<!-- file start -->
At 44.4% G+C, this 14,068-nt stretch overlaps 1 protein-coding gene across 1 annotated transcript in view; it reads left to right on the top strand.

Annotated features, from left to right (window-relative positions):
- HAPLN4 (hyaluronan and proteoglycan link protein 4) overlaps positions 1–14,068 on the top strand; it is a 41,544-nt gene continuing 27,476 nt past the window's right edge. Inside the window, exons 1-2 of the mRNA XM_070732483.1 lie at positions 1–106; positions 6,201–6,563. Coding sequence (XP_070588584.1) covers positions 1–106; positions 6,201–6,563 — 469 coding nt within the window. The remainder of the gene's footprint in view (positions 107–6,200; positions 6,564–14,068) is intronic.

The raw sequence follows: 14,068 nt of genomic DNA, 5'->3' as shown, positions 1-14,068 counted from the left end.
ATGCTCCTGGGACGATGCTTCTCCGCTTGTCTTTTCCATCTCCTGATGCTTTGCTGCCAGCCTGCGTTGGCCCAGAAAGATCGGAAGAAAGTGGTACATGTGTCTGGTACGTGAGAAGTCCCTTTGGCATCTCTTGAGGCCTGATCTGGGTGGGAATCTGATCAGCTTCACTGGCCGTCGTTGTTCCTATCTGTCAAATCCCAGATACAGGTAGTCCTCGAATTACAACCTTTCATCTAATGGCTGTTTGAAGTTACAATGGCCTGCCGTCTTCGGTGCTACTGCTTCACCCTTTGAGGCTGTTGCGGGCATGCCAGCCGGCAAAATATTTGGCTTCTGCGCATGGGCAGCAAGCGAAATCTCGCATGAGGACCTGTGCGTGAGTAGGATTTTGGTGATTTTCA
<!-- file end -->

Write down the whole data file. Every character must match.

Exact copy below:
At 44.4% G+C, this 14,068-nt stretch overlaps 1 protein-coding gene across 1 annotated transcript in view; it reads left to right on the top strand.

Annotated features, from left to right (window-relative positions):
- HAPLN4 (hyaluronan and proteoglycan link protein 4) overlaps positions 1–14,068 on the top strand; it is a 41,544-nt gene continuing 27,476 nt past the window's right edge. Inside the window, exons 1-2 of the mRNA XM_070732483.1 lie at positions 1–106; positions 6,201–6,563. Coding sequence (XP_070588584.1) covers positions 1–106; positions 6,201–6,563 — 469 coding nt within the window. The remainder of the gene's footprint in view (positions 107–6,200; positions 6,564–14,068) is intronic.

The raw sequence follows: 14,068 nt of genomic DNA, 5'->3' as shown, positions 1-14,068 counted from the left end.
ATGCTCCTGGGACGATGCTTCTCCGCTTGTCTTTTCCATCTCCTGATGCTTTGCTGCCAGCCTGCGTTGGCCCAGAAAGATCGGAAGAAAGTGGTACATGTGTCTGGTACGTGAGAAGTCCCTTTGGCATCTCTTGAGGCCTGATCTGGGTGGGAATCTGATCAGCTTCACTGGCCGTCGTTGTTCCTATCTGTCAAATCCCAGATACAGGTAGTCCTCGAATTACAACCTTTCATCTAATGGCTGTTTGAAGTTACAATGGCCTGCCGTCTTCGGTGCTACTGCTTCACCCTTTGAGGCTGTTGCGGGCATGCCAGCCGGCAAAATATTTGGCTTCTGCGCATGGGCAGCAAGCGAAATCTCGCATGAGGACCTGTGCGTGAGTAGGATTTTGGTGATTTTCA